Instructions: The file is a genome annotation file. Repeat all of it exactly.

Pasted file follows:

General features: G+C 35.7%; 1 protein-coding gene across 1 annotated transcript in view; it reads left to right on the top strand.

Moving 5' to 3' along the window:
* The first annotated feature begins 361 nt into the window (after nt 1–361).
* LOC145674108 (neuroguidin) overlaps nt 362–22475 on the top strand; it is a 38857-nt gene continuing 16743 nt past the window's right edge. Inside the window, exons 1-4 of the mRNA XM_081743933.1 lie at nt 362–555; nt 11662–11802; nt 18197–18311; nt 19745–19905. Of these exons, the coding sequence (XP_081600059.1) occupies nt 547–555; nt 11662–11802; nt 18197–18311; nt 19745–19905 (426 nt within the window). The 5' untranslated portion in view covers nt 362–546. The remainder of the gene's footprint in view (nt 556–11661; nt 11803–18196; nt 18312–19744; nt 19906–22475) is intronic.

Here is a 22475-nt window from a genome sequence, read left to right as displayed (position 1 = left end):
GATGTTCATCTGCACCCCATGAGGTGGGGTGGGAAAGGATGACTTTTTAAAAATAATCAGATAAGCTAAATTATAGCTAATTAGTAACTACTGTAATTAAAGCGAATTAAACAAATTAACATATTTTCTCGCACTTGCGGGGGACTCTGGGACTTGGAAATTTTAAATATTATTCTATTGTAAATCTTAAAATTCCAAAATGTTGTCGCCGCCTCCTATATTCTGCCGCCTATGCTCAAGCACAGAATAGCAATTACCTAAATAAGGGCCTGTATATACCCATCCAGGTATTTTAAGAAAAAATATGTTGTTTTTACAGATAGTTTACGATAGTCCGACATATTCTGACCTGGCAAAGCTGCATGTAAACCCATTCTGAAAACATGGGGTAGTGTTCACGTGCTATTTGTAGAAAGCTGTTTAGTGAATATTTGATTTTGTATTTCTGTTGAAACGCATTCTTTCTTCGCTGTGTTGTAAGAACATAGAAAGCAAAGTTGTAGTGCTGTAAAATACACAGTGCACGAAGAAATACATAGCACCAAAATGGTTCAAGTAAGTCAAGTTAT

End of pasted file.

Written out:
General features: G+C 35.7%; 1 protein-coding gene across 1 annotated transcript in view; it reads left to right on the top strand.

Moving 5' to 3' along the window:
* The first annotated feature begins 361 nt into the window (after nt 1–361).
* LOC145674108 (neuroguidin) overlaps nt 362–22475 on the top strand; it is a 38857-nt gene continuing 16743 nt past the window's right edge. Inside the window, exons 1-4 of the mRNA XM_081743933.1 lie at nt 362–555; nt 11662–11802; nt 18197–18311; nt 19745–19905. Of these exons, the coding sequence (XP_081600059.1) occupies nt 547–555; nt 11662–11802; nt 18197–18311; nt 19745–19905 (426 nt within the window). The 5' untranslated portion in view covers nt 362–546. The remainder of the gene's footprint in view (nt 556–11661; nt 11803–18196; nt 18312–19744; nt 19906–22475) is intronic.

Here is a 22475-nt window from a genome sequence, read left to right as displayed (position 1 = left end):
GATGTTCATCTGCACCCCATGAGGTGGGGTGGGAAAGGATGACTTTTTAAAAATAATCAGATAAGCTAAATTATAGCTAATTAGTAACTACTGTAATTAAAGCGAATTAAACAAATTAACATATTTTCTCGCACTTGCGGGGGACTCTGGGACTTGGAAATTTTAAATATTATTCTATTGTAAATCTTAAAATTCCAAAATGTTGTCGCCGCCTCCTATATTCTGCCGCCTATGCTCAAGCACAGAATAGCAATTACCTAAATAAGGGCCTGTATATACCCATCCAGGTATTTTAAGAAAAAATATGTTGTTTTTACAGATAGTTTACGATAGTCCGACATATTCTGACCTGGCAAAGCTGCATGTAAACCCATTCTGAAAACATGGGGTAGTGTTCACGTGCTATTTGTAGAAAGCTGTTTAGTGAATATTTGATTTTGTATTTCTGTTGAAACGCATTCTTTCTTCGCTGTGTTGTAAGAACATAGAAAGCAAAGTTGTAGTGCTGTAAAATACACAGTGCACGAAGAAATACATAGCACCAAAATGGTTCAAGTAAGTCAAGTTAT